The Evolution of Household Gardens

Posted by Amber Williams on 23rd Jan 2023

The Evolution of Household Gardens

Gardens have come a long way since their inception – whenever that was! Truth be told, gardens have been around for thousands of years, whether for recreational or practical uses. However, your garden as you know it now is a product of a constant evolution of trends.

But what is that evolution? We’re going to take a bit of a dive into gardening history, showing us how our gardens have served us for as long as history can remember.

Medieval gardens

Like we use them today, gardens in medieval times were spaces to grow crops and spend time outside. Many castles had small courtyard gardens within the walls, whereas large areas could be found outside – often used for hunting or to host events.

Monks in monasteries grew plants for food and herbs to make medicine. Monasteries were self-sufficient in that way, as monks and nuns would live quiet lives, dedicating their time to their religious service.

Stuart & Early Georgian Garden Trends

Estate owners and the wealthy succumbed to trends that found their way from France and Holland. Large gardens and formal landscapes were often sought-after, often including a parterre (a flat terrace with a pattern that could be properly seen from above). They would have included box hedging as well as an abundance of trending blooms.

Image credit: English Heritage

Garden estates would also have plenty of greenery! Trees in rows, hedges upon hedges, and grass for as far as the eye can see. Statues and formal water features were also on trend around that time. They certainly had the space to fill!

However, the early 18th century saw a change in garden trends. Intrigued by gardens past, Georgian designs included grotto's, temples, and lakes, all positioned inside a circular trail. This style influenced hundreds of grounds and gardens around this time and can even be seen to this day in many stately homes.

Victorian Designs

The end of the 18th century and early 19th century saw another shift in trends. Parterres could be found with brightly-coloured gravel, adding these unique pops of colour to the designs that you couldn’t quite achieve with flowers (as they are seasonal!).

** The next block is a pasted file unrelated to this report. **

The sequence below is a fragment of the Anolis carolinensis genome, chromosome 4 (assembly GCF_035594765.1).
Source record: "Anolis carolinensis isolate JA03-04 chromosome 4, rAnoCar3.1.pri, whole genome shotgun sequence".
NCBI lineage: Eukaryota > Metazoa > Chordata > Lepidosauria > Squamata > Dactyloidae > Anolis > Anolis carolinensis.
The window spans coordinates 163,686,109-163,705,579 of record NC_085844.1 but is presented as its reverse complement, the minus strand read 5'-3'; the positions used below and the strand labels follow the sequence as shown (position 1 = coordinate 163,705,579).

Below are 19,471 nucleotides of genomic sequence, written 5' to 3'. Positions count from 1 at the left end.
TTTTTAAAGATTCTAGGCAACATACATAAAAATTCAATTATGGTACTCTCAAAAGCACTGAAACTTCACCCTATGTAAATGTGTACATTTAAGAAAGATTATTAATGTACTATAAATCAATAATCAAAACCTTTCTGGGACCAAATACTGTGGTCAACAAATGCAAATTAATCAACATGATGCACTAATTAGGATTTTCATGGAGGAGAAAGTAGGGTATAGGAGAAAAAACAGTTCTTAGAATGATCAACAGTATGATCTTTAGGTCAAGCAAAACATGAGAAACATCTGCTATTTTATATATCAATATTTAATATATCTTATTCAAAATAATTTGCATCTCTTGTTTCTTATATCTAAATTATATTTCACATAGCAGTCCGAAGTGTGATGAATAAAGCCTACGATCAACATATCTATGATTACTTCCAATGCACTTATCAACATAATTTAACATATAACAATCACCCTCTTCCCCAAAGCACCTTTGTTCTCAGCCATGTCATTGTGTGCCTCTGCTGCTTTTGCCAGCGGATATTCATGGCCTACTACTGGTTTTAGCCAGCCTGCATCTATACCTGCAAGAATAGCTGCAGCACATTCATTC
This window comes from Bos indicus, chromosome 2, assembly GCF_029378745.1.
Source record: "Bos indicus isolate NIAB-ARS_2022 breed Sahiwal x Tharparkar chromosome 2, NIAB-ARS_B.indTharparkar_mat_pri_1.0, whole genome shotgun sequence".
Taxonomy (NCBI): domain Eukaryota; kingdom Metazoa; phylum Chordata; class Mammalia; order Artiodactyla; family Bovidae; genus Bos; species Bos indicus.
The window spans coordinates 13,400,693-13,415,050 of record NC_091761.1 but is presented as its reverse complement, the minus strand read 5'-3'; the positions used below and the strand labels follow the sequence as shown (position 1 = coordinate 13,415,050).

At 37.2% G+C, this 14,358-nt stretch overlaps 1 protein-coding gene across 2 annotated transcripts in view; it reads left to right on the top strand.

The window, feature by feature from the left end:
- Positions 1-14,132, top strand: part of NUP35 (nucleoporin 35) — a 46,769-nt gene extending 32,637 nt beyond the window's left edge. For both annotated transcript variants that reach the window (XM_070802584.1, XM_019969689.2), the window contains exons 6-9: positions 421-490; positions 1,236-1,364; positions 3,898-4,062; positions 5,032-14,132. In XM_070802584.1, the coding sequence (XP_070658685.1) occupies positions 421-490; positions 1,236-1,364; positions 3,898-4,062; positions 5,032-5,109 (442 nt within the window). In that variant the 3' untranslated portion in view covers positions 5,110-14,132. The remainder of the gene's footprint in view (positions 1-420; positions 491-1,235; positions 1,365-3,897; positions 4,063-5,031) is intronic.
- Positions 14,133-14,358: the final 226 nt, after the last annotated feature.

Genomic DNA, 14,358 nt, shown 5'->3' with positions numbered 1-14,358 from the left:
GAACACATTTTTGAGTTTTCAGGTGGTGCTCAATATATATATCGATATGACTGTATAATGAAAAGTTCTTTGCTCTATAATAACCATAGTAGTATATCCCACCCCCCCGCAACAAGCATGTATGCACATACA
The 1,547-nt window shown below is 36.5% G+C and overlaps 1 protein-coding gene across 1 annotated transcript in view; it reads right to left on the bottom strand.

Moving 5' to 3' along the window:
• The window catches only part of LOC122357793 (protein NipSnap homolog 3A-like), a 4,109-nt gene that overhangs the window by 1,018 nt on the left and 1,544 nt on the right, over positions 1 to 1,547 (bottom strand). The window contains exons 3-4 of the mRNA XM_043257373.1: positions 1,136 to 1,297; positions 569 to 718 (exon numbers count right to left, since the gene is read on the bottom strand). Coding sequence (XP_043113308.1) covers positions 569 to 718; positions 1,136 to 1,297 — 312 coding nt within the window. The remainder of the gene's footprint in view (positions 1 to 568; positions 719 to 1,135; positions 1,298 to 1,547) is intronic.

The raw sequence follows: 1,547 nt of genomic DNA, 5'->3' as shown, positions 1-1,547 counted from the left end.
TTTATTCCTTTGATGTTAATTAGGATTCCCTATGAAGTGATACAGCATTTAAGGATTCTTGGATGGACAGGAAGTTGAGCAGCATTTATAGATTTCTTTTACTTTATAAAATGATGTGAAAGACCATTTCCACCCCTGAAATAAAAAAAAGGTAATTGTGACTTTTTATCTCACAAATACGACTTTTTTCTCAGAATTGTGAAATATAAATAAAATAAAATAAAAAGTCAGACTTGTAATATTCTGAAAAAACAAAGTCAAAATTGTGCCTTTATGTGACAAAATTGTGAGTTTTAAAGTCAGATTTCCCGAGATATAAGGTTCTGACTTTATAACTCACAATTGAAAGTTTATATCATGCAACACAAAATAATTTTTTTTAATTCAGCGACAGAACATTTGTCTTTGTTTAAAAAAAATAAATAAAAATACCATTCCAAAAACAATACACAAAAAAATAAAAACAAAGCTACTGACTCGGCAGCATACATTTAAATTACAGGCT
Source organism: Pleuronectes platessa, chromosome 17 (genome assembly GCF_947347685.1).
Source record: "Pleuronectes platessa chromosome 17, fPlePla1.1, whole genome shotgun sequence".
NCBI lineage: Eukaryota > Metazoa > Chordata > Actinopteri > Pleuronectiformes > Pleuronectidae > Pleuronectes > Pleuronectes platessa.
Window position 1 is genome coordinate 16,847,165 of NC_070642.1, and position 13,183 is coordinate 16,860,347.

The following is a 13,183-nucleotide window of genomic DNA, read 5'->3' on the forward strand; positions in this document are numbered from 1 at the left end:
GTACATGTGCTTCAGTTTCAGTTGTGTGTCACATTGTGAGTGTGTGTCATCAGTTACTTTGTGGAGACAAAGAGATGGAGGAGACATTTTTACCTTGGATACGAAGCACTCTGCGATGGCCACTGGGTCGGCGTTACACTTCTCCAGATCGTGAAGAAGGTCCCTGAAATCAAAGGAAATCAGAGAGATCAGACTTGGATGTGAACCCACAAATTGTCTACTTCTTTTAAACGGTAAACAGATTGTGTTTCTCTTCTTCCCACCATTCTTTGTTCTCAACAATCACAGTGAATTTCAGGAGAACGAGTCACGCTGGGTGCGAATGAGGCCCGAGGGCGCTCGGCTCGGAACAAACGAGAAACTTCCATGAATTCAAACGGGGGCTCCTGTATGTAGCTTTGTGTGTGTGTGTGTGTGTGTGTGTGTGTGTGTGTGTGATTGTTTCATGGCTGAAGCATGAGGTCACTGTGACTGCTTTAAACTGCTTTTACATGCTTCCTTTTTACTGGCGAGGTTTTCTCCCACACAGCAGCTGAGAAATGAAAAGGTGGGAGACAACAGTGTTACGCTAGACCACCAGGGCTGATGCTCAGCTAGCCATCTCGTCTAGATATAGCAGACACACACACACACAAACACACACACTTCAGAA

Italian influences could also be seen in country houses, including large white balustrades and sweeping terraces. Plants and trees were being brought in from all corners of the world. This would give the owners of the estate a talking point for when they had visitors or events – and would often show them around as part of the festivities.

Image credit: Geograph

An improvement in the way plants could be transported across the globe helped botanists raise imported varieties. Plant experimentation was very popular around this time, allowing landowners to care for these plants much more effectively.

The Victorian era saw a lot of public parks open to help combat overcrowding. These Victorian trends were replicated in these public areas, allowing the poor to enjoy a leisurely stroll through pleasing garden architecture. These public areas would also include amenities such as bandstands, tea houses, and water features.

Image credit: Parkgrandlancastergate

The 19th century was a busy one for garden trends! By the end of the century, gardening within middle-class homes became fashionable, if not more than those of aristocratic backgrounds. It was desired by many to create a garden that was in keeping with the style of the house. An interest in architecture, encouraged by the Arts and Crafts movement, led many homeowners to create cottage gardens and bring back to life long forgotten plants. This cottage garden style is still recreated to this day in gardens across the country!

Dig for Victory (WWII)

World War One and Two took their toll on British gardens. As the public started owning their own homes, gardening around this time had become less recreational and more essential to everyday life.

The ‘Dig for Victory’ campaign was set up in WWII by the British Ministry of Agriculture. This was to encourage people up and down the country to grow their own food while in periods of harsh rationing. Public spaces to private gardens were transformed into allotments. Even the lawns outside the Tower of London were turned into vegetable patches!

This movement was not only to encourage people to grow their own food but also to boost morale. This campaign helped give people the skills to get through the war on their limited rations, and beyond. Many said that even after the war was won, these skills were needed as rationing continued until 1954.

Urban gardening

It was slow going for the public to return to a new normal after the war. However, return they did, and with gusto! As cities have expanded, the need for urban gardens and planting increases year after year. The benefits of green spaces within built-up cities far outweigh the negatives and popping grass and greenery on rooftops has started to become the new norm for cities with limited growing space.